Viktor & Rolf Accused of Stealing Intern Applicant’s Designs in PFW17
Paris Fashion Week 2017 was a whirlwind of different events. This was the first fashion week since Lucinda Chambers, former Fashion Director of British Vogue, was fired. The exposing interview with Chambers for Vestoj, a fashion news outlet, seemed to hang in the air all week. This caused a noisy silence within the walls of the couture shows. Chamber’s departure symbolizes a shift in the business. No one knows what is coming next and all eyes are on British Vogue.
Industry insiders lined the front rows all week to drink up what designers had to pour. One show, in particular, has been making waves in the industry, but, most likely, not for the reasons they had hoped. Viktor & Rolf, a European fashion house specializing in avant-garde couture, featured models wearing large doll-heads while walking down the runway. The show was praised for the interesting perspective that was offered to those who viewed it, but Parsons School of Design student, Terrence Zhou, was hit by what he saw.
In May of this year, Terrence applied for an internship with Viktor & Rolf and attached some of his work, pictured above, to his application. Zhou ended up being rejected for this internship for issues with his passport, and so he assumed he should just move on after this rejection. Two months later he viewed Viktor & Rolf’s Couture Fall 2017 collection and was shocked at the similarity to his designs that he submitted to the fashion house.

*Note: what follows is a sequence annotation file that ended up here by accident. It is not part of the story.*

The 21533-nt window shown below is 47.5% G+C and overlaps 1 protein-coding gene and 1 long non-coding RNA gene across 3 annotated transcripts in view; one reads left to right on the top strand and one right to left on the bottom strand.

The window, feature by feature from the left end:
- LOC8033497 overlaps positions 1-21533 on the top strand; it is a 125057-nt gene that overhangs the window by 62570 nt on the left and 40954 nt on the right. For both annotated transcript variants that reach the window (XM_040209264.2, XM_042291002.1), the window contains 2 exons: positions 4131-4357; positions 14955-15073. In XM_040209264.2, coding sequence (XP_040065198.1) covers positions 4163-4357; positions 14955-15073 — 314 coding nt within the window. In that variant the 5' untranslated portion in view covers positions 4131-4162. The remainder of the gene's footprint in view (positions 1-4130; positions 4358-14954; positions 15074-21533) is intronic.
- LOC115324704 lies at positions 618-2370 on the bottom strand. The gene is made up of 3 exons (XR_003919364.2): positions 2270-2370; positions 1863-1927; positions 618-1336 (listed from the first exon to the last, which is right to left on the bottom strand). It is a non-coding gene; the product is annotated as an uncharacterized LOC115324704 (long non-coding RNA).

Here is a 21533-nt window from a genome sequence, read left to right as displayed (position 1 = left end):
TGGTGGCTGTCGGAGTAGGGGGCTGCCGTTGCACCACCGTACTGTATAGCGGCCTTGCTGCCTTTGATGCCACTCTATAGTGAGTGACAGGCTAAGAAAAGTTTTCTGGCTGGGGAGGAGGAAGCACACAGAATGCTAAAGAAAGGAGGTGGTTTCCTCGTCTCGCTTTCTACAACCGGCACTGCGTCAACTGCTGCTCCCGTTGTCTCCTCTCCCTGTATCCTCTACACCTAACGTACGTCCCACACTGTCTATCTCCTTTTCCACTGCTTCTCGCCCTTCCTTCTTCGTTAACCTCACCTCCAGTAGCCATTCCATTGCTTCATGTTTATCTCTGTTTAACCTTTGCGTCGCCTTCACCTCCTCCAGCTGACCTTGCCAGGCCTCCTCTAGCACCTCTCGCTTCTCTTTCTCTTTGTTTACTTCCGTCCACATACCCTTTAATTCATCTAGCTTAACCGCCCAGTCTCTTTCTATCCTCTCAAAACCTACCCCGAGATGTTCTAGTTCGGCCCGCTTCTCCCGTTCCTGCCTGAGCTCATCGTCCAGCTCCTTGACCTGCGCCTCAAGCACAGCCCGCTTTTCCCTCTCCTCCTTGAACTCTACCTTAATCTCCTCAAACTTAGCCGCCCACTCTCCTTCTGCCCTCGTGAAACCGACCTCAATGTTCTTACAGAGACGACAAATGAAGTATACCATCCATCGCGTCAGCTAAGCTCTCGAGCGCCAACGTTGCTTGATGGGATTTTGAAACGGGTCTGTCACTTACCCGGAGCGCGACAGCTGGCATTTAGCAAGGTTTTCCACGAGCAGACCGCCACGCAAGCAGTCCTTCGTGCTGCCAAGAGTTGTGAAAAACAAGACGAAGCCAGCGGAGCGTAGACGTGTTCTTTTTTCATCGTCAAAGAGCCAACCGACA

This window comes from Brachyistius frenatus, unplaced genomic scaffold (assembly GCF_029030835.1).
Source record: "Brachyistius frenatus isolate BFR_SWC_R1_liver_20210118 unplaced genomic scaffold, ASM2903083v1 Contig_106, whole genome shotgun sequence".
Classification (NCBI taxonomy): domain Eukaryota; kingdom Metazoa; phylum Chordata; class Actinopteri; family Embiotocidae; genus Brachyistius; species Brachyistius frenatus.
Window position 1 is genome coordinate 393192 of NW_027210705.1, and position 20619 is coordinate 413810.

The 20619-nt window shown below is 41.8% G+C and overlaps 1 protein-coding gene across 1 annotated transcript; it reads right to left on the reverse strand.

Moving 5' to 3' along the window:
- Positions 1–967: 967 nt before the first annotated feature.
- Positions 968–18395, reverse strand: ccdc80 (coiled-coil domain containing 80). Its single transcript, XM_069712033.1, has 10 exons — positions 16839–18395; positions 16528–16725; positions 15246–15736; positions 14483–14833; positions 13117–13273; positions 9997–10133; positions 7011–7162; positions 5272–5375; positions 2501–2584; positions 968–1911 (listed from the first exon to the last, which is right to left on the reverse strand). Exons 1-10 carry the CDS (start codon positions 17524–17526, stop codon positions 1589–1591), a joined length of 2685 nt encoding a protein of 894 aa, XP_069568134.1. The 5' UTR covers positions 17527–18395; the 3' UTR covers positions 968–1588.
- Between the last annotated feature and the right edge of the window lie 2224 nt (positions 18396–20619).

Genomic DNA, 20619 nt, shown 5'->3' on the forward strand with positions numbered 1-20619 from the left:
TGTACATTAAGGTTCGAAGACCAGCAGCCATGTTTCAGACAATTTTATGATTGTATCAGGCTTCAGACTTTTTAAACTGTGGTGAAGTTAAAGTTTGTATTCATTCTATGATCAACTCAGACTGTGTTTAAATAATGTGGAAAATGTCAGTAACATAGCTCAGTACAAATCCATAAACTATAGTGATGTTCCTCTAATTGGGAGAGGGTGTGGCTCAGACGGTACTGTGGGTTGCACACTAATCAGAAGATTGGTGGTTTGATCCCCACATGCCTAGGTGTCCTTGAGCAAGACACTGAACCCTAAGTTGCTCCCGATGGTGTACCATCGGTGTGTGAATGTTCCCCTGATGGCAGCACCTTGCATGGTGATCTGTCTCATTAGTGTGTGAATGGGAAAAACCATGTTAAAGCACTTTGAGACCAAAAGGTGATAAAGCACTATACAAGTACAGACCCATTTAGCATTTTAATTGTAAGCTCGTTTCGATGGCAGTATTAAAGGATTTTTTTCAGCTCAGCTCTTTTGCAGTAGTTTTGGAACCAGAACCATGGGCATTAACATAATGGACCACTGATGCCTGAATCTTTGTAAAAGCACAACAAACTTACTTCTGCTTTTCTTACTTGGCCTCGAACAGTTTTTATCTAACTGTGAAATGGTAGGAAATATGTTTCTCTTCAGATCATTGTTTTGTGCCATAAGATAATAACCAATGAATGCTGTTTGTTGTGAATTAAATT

I had the opportunity to speak to Terrence about the situation at hand, but he made the decision to revoke the comments that he made in our interview for personal reasons. I completely understand his decision, because of the fragility of your reputation in the industry. Any dirt on your name can ruin your chances at having a successful career.
Terrence wasn’t sure what could be done about the alleged copying without potentially damaging his chances when it comes to working in the industry in the future. With the fashion business being the way that it is, it can be really hard to make the decision to speak out. Copying is no new concept in this industry and this attention is raising hopes that this will start a necessary conversation.
Young designers have no way to protect their work when applying for internships and jobs. Their work can easily be stolen, copied or viewed as inspiration without consent. This is an important change that needs to be made because student designers are the future of the fashion industry. They deserve to have their creative abilities respected and honored. Internships are a must for fashion students, so having their work compromised shouldn’t be a concern when they send in applications. Hopefully, this situation will be fairly handled and have a positive impact on the futures of student designers.